(The Venerable John Blackburn) That is a very difficult question to answer because it is often put to me "Oh, I was in X, Y, Z Garrison Church last Sunday and there were 40 or 50 people who were there and, shall we say, 25 per cent of them would have been former Service personnel". I do not have a problem with former Service personnel being there.

  1085. Of course not.
  (The Venerable John Blackburn) If they feel comfortable in a garrison church context because of the service they have given to the Crown I am more than happy for them to be there and support younger Service personnel. If you look at it on a Sunday by Sunday basis, we would have to aggregate those kinds of figures by X number of garrison churches but that is not the whole story, is it, because when I was a senior chaplain in Catterick, for example, I could have two or three weddings on a Saturday—

  1086. I can see we are going to get caught up in the methodology. Let me just ask you how many Service men or Service women on a frequent basis out of the 200,000 or whatever it is attend a service?
  (The Venerable John Blackburn) I could not begin to answer that.

  1087. Have you any idea of that at all?
  (The Venerable John Blackburn) No, I have no idea at all.

  Mr Davies: I am surprised.

  Chairman: I did raise that issue in Kosovo with the chaplains.

Mr Davies

  1088. We asked one individual chaplain, I am trying to see if the figures are aggregated but obviously they are not.
  (The Venerable John Blackburn) No.

  Mr Davies: I think that is a very revealing answer.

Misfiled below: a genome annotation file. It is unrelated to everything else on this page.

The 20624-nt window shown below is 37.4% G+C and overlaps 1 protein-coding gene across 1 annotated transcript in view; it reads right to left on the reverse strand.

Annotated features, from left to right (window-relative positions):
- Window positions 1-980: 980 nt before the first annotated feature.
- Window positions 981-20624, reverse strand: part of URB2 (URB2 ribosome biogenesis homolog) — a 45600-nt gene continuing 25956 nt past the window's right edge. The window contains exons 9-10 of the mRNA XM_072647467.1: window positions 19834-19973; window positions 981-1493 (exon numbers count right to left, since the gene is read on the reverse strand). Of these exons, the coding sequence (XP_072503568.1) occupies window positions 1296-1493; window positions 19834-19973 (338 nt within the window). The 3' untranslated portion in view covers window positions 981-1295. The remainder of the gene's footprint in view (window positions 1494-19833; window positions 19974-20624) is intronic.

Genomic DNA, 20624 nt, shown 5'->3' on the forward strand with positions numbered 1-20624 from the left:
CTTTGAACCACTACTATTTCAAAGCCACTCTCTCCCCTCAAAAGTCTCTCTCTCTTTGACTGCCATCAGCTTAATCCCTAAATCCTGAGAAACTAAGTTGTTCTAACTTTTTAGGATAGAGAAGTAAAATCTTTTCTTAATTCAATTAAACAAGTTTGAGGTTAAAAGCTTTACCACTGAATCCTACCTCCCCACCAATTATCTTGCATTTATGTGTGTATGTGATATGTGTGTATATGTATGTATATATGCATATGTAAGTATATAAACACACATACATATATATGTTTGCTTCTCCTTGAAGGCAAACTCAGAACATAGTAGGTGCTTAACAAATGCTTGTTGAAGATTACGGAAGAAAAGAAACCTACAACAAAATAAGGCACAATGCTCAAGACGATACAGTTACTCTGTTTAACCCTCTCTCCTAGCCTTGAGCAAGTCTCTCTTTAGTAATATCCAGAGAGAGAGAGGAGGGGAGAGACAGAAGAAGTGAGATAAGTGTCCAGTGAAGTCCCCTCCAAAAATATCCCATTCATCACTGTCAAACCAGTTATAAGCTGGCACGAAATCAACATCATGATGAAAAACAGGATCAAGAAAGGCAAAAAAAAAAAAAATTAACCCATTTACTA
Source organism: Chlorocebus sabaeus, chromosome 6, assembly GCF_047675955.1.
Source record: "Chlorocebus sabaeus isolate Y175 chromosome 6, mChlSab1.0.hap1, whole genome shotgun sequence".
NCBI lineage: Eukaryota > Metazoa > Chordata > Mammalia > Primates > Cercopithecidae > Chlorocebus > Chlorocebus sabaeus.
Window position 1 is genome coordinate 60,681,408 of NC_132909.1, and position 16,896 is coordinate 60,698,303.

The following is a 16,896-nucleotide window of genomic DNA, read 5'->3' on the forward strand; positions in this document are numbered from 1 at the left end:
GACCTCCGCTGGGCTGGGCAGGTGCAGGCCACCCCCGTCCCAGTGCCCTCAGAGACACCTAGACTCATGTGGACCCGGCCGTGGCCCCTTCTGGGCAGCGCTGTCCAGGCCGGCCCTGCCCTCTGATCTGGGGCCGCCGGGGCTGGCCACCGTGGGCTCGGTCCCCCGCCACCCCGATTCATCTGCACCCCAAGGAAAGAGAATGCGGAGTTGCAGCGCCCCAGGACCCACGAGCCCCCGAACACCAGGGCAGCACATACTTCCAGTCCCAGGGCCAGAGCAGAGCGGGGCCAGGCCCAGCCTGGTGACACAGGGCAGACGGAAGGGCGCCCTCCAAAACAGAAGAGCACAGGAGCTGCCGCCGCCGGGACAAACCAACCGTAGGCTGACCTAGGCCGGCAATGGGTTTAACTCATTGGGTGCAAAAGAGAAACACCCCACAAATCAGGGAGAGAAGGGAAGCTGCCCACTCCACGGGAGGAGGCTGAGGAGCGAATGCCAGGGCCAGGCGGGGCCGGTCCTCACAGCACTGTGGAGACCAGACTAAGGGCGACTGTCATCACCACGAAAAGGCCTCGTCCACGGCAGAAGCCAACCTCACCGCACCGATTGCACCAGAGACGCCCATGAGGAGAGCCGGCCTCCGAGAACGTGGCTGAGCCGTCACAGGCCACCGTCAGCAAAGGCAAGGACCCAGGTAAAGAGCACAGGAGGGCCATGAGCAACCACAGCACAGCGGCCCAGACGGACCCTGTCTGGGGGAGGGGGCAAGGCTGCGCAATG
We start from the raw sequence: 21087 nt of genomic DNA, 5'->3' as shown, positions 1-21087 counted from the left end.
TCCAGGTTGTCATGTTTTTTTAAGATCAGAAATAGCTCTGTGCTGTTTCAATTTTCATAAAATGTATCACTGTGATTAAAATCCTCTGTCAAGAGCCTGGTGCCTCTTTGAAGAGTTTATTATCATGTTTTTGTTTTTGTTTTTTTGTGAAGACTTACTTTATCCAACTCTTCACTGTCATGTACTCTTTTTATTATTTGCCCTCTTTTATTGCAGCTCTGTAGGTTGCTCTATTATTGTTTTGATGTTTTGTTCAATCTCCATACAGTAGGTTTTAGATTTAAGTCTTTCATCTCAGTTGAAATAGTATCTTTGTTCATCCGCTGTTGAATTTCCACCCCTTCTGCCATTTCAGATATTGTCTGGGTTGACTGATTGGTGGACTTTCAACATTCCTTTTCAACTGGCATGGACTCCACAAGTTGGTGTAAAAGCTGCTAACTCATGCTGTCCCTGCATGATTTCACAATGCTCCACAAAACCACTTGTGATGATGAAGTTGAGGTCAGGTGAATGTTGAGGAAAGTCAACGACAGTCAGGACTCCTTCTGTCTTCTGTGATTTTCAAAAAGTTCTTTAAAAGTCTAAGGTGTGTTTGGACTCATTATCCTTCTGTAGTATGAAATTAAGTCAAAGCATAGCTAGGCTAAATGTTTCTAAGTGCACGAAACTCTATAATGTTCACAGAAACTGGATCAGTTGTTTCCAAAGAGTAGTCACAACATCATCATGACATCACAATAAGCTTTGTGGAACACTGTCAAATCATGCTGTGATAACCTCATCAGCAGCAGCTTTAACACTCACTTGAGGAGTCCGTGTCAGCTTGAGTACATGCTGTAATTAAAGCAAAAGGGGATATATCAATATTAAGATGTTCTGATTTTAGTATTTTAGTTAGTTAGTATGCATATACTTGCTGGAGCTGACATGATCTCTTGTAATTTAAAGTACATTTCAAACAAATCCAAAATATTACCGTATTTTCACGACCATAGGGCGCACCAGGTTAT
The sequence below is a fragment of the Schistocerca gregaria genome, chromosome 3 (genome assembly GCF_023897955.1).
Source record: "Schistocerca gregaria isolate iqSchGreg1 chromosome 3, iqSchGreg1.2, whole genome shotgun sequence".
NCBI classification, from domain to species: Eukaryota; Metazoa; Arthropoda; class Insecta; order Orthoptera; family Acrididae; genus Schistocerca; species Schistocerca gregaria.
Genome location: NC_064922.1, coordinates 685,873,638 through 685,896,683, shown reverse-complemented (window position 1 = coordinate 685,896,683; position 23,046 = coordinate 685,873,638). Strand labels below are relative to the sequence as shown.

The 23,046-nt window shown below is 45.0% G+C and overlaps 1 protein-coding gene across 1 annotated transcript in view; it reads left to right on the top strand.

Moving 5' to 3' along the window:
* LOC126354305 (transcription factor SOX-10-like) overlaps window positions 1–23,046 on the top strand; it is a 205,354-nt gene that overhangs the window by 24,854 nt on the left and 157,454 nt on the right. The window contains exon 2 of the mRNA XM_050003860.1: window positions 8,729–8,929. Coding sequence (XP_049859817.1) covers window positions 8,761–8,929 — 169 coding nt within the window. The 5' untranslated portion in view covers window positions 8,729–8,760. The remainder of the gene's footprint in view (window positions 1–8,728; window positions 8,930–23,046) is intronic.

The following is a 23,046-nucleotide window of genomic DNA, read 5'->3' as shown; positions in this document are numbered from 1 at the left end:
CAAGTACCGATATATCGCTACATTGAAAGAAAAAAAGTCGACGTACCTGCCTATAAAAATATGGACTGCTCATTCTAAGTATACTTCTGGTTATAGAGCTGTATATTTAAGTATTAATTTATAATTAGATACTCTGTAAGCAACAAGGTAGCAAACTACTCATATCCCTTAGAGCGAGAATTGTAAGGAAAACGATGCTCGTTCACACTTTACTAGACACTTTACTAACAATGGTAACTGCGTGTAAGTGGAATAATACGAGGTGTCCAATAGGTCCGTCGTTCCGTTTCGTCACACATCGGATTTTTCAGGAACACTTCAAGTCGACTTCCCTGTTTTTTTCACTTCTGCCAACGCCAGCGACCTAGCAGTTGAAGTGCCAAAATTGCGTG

Mr Keetch

  1089. Chaplain-General, can I ask you a more practical question, if I can. We have seen as we have gone round one of the major concerns is the state of their living conditions, married quarters, single quarters, they really are, in some cases, quite appalling. We have seen good ones and bad ones, not many good ones but degrees of bad ones. Can you explain to us how Service chaplains are housed? Do they live with the officers? Can you just explain the practicalities?
  (The Venerable John Blackburn) Most chaplains, whether they are single or married, would be housed in Service families' accommodation. I think that is, especially with regard to the single chaplains, for one very important consideration. If somebody wanted to see a chaplain in his own home to preserve the parishioner's privacy to some extent it is far easier to go into a house than for Corporal Bloggins to go into the officers' mess to see the chaplain. Service chaplains would be housed along the same lines as A.N.Other officer. Now this can cause us a certain number of problems because, as I have just outlined, with the age of ordination rising, therefore a chaplain could come into the army bearing the badge of rank, shall we say, of a captain, chaplain to the forces fourth class. He could have three or four teenage children so the normal accommodation given to a young married captain is just not suitable to his family needs and then given, on top of that, that he would, in an ideal world, also like a room away from the family where he could see a Service member of HM Forces who would want to see him in a house. On the whole the Defence Housing Executive understands these needs and I am fairly satisfied that my chaplains are well housed. There will obviously always be cases where they would say "Oh, if only I lived two or three doors up the road it would be so much easier" but for example in 1978 when I went to Hong Kong I was chaplain to the First Battalion of Royal Green Jackets. They gave me a Lieutenant-Colonel's quarter. I then left that and went to Northern Ireland in 1980 to be chaplain to the Second Royal Tank Regiment. There were not enough officers' houses in Lisanelly Camp so for six months I lived alongside sergeants in the regiment. One has to take the rough with the smooth, I am afraid.